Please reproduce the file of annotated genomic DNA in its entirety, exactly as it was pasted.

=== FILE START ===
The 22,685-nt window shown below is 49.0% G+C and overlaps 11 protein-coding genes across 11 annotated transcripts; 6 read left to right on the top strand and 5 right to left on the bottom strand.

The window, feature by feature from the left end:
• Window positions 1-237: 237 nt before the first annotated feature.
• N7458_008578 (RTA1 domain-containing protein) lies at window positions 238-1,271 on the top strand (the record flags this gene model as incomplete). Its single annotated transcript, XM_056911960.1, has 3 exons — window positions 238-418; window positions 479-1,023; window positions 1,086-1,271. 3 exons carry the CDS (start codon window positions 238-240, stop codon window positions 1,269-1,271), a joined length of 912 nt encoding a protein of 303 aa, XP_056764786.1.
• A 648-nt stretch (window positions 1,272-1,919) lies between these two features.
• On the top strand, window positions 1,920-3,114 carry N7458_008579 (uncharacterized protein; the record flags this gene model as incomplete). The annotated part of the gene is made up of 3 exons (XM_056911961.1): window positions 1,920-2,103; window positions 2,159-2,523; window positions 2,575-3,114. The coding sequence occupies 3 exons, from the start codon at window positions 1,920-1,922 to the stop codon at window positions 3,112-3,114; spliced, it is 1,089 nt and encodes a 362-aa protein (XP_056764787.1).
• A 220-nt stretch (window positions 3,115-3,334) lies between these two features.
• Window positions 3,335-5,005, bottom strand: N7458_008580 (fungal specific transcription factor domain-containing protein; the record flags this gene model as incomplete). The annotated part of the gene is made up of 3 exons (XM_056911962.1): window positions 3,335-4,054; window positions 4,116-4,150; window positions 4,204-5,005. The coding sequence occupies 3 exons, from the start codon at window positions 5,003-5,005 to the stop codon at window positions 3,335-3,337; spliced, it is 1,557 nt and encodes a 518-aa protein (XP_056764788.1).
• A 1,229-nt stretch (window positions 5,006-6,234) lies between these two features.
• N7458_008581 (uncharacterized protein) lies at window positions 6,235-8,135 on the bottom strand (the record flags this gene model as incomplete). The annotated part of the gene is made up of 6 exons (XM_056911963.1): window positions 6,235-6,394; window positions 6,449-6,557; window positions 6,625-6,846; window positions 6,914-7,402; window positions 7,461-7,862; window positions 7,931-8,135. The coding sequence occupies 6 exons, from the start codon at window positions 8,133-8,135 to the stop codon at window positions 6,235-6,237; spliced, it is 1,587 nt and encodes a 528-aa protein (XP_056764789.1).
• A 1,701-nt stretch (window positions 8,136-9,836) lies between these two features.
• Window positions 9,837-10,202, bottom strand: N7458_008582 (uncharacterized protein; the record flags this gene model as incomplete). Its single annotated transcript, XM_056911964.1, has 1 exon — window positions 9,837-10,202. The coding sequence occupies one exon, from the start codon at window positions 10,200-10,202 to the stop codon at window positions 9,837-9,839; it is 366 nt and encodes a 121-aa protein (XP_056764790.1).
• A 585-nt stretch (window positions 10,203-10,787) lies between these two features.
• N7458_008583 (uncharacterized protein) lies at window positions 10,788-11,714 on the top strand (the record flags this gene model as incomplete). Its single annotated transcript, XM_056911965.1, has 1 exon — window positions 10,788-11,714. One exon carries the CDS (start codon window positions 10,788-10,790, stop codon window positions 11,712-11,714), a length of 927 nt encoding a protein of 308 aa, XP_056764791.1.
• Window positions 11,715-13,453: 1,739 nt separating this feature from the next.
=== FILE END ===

The 22,685-nt window shown below is 49.0% G+C and overlaps 11 protein-coding genes across 11 annotated transcripts; 6 read left to right on the top strand and 5 right to left on the bottom strand.

The window, feature by feature from the left end:
• Window positions 1-237: 237 nt before the first annotated feature.
• N7458_008578 (RTA1 domain-containing protein) lies at window positions 238-1,271 on the top strand (the record flags this gene model as incomplete). Its single annotated transcript, XM_056911960.1, has 3 exons — window positions 238-418; window positions 479-1,023; window positions 1,086-1,271. 3 exons carry the CDS (start codon window positions 238-240, stop codon window positions 1,269-1,271), a joined length of 912 nt encoding a protein of 303 aa, XP_056764786.1.
• A 648-nt stretch (window positions 1,272-1,919) lies between these two features.
• On the top strand, window positions 1,920-3,114 carry N7458_008579 (uncharacterized protein; the record flags this gene model as incomplete). The annotated part of the gene is made up of 3 exons (XM_056911961.1): window positions 1,920-2,103; window positions 2,159-2,523; window positions 2,575-3,114. The coding sequence occupies 3 exons, from the start codon at window positions 1,920-1,922 to the stop codon at window positions 3,112-3,114; spliced, it is 1,089 nt and encodes a 362-aa protein (XP_056764787.1).
• A 220-nt stretch (window positions 3,115-3,334) lies between these two features.
• Window positions 3,335-5,005, bottom strand: N7458_008580 (fungal specific transcription factor domain-containing protein; the record flags this gene model as incomplete). The annotated part of the gene is made up of 3 exons (XM_056911962.1): window positions 3,335-4,054; window positions 4,116-4,150; window positions 4,204-5,005. The coding sequence occupies 3 exons, from the start codon at window positions 5,003-5,005 to the stop codon at window positions 3,335-3,337; spliced, it is 1,557 nt and encodes a 518-aa protein (XP_056764788.1).
• A 1,229-nt stretch (window positions 5,006-6,234) lies between these two features.
• N7458_008581 (uncharacterized protein) lies at window positions 6,235-8,135 on the bottom strand (the record flags this gene model as incomplete). The annotated part of the gene is made up of 6 exons (XM_056911963.1): window positions 6,235-6,394; window positions 6,449-6,557; window positions 6,625-6,846; window positions 6,914-7,402; window positions 7,461-7,862; window positions 7,931-8,135. The coding sequence occupies 6 exons, from the start codon at window positions 8,133-8,135 to the stop codon at window positions 6,235-6,237; spliced, it is 1,587 nt and encodes a 528-aa protein (XP_056764789.1).
• A 1,701-nt stretch (window positions 8,136-9,836) lies between these two features.
• Window positions 9,837-10,202, bottom strand: N7458_008582 (uncharacterized protein; the record flags this gene model as incomplete). Its single annotated transcript, XM_056911964.1, has 1 exon — window positions 9,837-10,202. The coding sequence occupies one exon, from the start codon at window positions 10,200-10,202 to the stop codon at window positions 9,837-9,839; it is 366 nt and encodes a 121-aa protein (XP_056764790.1).
• A 585-nt stretch (window positions 10,203-10,787) lies between these two features.
• N7458_008583 (uncharacterized protein) lies at window positions 10,788-11,714 on the top strand (the record flags this gene model as incomplete). Its single annotated transcript, XM_056911965.1, has 1 exon — window positions 10,788-11,714. One exon carries the CDS (start codon window positions 10,788-10,790, stop codon window positions 11,712-11,714), a length of 927 nt encoding a protein of 308 aa, XP_056764791.1.
• Window positions 11,715-13,453: 1,739 nt separating this feature from the next.